I didn’t even need to read the description of this one to know I wanted it. I’ve only read A Face Like Glass and Cuckoo Song, and I know that I’m willing to try anything Frances Hardinge writes. I love that she focuses on young female characters who are beginning to come into their own. In this book, Faith moves from a quiet girl who think she’s wrong for not fitting the mould to a girl who acts for herself with courage, who isn’t afraid to claim a new place for herself. I love all the natural history stuff here in the background, Faith’s involvement in her father’s work and fascination with it, the way she genuinely has a scientific interest of her own beyond her devotion to her father.
I didn’t love the plot as much as I have Hardinge’s other books; it has some of those simple but brilliant ideas (like the expressions in A Face Like Glass) which drive the plot, but then there’s the murder mystery, and that aspect I found… well, less magical. Which is not surprising, but I can’t help it: I like magic. I do like the way the plot resolves, though, and the fact that there are still mysteries that Faith will never solve about the Lie Tree — like how quickly it grew, fed on her lies; the maliciousness that seems to hang around it. I like that complication: the thing that Faith is using to investigate what happened, a good motive, may not be good in itself — may even be something dark and evil.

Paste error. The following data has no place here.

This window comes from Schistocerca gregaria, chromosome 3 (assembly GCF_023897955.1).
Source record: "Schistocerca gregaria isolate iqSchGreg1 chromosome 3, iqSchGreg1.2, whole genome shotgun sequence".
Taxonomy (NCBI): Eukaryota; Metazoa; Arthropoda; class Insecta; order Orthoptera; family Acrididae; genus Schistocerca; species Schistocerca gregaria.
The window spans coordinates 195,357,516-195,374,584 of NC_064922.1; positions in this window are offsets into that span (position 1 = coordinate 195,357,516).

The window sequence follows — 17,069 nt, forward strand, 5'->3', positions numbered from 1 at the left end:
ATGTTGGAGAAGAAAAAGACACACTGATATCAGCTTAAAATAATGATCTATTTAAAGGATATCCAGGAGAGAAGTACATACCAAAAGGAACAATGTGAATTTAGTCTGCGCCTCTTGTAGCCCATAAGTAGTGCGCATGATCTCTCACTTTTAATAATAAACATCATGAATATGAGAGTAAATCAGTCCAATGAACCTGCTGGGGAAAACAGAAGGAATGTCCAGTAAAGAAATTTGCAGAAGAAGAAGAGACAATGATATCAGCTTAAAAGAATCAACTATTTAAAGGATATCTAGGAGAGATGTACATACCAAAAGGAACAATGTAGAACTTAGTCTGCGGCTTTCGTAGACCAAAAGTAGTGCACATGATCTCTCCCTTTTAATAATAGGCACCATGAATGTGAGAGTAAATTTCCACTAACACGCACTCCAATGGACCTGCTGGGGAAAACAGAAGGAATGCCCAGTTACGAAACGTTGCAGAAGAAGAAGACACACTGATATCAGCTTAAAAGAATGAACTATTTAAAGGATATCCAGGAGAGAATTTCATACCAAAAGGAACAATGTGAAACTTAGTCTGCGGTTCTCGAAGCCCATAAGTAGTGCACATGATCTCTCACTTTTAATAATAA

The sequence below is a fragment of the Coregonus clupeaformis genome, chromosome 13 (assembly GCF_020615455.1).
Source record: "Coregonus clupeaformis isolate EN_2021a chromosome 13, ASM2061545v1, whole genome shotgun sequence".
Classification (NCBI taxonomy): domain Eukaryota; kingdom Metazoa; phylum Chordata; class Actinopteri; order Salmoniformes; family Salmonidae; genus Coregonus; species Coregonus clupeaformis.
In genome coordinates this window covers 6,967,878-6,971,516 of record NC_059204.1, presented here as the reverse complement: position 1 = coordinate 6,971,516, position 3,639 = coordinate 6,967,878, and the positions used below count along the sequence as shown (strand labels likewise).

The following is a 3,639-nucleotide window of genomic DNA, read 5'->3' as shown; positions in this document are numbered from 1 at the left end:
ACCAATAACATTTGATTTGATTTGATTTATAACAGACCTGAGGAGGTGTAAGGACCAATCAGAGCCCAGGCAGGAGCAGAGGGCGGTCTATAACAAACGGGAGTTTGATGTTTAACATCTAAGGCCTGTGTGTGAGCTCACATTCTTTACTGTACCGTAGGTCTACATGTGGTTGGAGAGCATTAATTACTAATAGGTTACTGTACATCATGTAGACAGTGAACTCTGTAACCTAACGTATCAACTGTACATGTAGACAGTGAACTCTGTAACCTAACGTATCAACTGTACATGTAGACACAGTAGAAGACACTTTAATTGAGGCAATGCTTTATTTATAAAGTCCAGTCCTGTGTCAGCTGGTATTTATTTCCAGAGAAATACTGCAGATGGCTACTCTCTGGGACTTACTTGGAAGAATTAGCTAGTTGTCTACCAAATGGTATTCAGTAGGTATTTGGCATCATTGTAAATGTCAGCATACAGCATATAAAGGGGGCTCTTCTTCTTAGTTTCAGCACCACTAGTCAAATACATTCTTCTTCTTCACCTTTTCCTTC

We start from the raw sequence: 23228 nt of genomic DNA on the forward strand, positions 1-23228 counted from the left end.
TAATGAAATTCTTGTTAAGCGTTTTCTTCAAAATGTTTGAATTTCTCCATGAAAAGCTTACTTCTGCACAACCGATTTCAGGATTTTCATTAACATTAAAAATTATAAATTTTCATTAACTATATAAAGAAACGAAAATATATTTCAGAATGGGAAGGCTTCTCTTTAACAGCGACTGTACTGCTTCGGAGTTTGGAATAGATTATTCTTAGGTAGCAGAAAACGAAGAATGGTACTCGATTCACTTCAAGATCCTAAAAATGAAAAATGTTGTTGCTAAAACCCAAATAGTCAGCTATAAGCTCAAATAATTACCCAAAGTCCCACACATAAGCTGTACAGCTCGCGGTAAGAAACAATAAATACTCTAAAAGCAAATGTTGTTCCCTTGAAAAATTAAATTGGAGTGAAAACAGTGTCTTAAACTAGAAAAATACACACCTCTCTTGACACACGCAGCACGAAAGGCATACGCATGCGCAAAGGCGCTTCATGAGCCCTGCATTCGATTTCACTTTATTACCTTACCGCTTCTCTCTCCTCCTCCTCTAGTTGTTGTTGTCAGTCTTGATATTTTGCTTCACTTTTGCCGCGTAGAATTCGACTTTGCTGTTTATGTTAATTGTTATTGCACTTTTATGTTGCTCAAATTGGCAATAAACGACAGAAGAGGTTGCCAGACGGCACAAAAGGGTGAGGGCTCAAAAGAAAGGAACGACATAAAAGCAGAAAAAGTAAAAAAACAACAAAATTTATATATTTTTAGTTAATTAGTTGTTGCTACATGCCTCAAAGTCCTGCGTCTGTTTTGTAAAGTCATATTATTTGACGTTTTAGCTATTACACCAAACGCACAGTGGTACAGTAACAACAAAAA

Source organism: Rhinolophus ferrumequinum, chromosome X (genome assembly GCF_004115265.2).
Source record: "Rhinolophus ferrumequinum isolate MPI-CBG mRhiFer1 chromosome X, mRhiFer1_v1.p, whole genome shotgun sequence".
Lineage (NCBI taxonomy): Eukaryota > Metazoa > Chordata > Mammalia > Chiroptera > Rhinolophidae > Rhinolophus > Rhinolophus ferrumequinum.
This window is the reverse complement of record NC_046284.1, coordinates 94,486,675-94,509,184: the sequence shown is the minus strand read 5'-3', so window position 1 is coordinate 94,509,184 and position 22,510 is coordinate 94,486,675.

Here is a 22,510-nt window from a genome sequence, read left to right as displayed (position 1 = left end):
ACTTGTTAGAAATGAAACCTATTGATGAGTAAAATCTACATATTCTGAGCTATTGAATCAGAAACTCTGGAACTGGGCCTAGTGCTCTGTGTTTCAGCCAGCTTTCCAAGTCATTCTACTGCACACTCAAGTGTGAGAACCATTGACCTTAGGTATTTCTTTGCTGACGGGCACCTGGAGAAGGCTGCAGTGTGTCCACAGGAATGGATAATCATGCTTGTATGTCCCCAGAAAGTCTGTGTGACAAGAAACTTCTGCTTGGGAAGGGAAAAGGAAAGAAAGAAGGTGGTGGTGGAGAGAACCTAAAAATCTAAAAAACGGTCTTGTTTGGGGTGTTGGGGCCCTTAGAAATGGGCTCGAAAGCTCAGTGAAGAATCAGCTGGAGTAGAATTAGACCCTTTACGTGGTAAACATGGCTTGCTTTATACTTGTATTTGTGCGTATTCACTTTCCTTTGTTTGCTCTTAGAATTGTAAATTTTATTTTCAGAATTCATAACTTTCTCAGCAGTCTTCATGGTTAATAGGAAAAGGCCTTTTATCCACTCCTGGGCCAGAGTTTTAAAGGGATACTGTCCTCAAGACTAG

I like the slow understanding of Myrtle’s character, too. It’s easy to write a woman who has machinations, wants to marry someone rich, etc, etc. It’s harder to see through that to a woman trying to protect her family, trying to hold things together with the powers she has, what power she’s managed to scrounge from a system that doesn’t give her much credit.
All in all, though it’s not my favourite, this is very good. Most of the characters are subtle, good and bad and pitiable and pitiless. There are shades of grey just like life. It doesn’t present a fake world where everything is easy, which ranks it amongst the best YA.